At the end of the 20th century, the spread of models known as “bilingual/bicultural” and the emphasis on the social and anthropological conceptions of deafness were the most relevant aspects of change in the situation of deaf individuals and communities (Skliar, Massone and Veimberg, 1995). At any rate, identity construction processes do not depend solely on having more-or-less serious biological limitations, but mainly on complex cultural, social, historic and linguistic relationships. In this direction, studies that have considered sign-language as a first language and therefore conventional spoken languages as second languages (Portilla, Bejarano and Cárdenas, 2006; Cruz, 1999; and Ramirez, 2002), together with research on written-language teaching as a second language (Quiñonez, Ramírez and Valbuena, 2000, 2006; MENINSOR, 2003; Tovar, 2004), have contributed to the design of a series of pedagogical orientation booklets and innovative support materials for deaf-children teachers about basic processes, principles and workspaces. These booklets are aimed at teaching Spanish as a written language (from kindergarten to the fifth grade) within the framework of a form of bilingual-bicultural education for the deaf, in which Colombian Signlanguage (CSL) is the major tongue.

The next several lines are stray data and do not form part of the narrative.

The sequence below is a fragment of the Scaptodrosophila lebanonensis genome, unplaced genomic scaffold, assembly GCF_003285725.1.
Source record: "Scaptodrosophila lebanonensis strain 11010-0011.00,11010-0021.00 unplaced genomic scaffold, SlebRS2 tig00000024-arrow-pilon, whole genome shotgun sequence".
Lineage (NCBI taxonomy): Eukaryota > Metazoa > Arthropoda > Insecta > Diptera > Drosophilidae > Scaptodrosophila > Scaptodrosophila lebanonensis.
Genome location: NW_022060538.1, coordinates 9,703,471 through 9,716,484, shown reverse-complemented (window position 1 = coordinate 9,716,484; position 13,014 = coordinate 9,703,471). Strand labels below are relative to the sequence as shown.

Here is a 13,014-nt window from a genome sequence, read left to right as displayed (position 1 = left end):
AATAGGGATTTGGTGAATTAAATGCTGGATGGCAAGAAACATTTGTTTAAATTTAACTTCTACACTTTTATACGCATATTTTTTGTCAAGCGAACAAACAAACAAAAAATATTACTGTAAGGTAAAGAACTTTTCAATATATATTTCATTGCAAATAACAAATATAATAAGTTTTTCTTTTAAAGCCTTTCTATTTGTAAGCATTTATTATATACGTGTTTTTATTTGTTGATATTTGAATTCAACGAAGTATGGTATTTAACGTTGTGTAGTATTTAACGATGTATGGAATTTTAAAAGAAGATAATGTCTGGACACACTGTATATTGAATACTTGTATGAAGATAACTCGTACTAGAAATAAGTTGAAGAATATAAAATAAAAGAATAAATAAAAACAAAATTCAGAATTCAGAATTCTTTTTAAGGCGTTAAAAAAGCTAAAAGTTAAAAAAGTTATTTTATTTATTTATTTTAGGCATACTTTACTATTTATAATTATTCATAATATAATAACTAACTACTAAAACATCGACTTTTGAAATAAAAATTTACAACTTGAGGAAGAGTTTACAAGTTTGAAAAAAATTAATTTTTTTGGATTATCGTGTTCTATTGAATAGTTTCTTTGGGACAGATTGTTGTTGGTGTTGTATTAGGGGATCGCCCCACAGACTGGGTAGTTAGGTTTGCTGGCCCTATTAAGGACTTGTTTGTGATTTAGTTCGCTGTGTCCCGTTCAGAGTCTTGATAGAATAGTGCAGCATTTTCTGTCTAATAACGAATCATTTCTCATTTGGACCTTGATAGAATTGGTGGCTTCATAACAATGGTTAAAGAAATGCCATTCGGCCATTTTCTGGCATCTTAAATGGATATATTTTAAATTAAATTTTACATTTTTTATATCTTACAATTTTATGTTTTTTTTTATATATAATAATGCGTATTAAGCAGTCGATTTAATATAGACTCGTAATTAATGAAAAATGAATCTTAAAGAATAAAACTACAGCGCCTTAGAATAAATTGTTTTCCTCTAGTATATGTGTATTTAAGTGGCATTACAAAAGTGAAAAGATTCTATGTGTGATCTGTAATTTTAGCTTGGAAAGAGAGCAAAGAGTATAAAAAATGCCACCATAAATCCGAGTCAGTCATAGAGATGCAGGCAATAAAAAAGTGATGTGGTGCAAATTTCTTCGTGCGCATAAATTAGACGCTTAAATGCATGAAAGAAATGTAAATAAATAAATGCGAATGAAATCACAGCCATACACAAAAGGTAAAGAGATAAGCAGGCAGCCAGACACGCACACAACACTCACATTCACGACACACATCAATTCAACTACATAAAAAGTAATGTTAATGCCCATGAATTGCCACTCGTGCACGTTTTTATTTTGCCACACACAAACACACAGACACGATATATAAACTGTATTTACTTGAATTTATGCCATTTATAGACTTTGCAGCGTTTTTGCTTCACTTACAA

Development of arithmetic processes in deaf children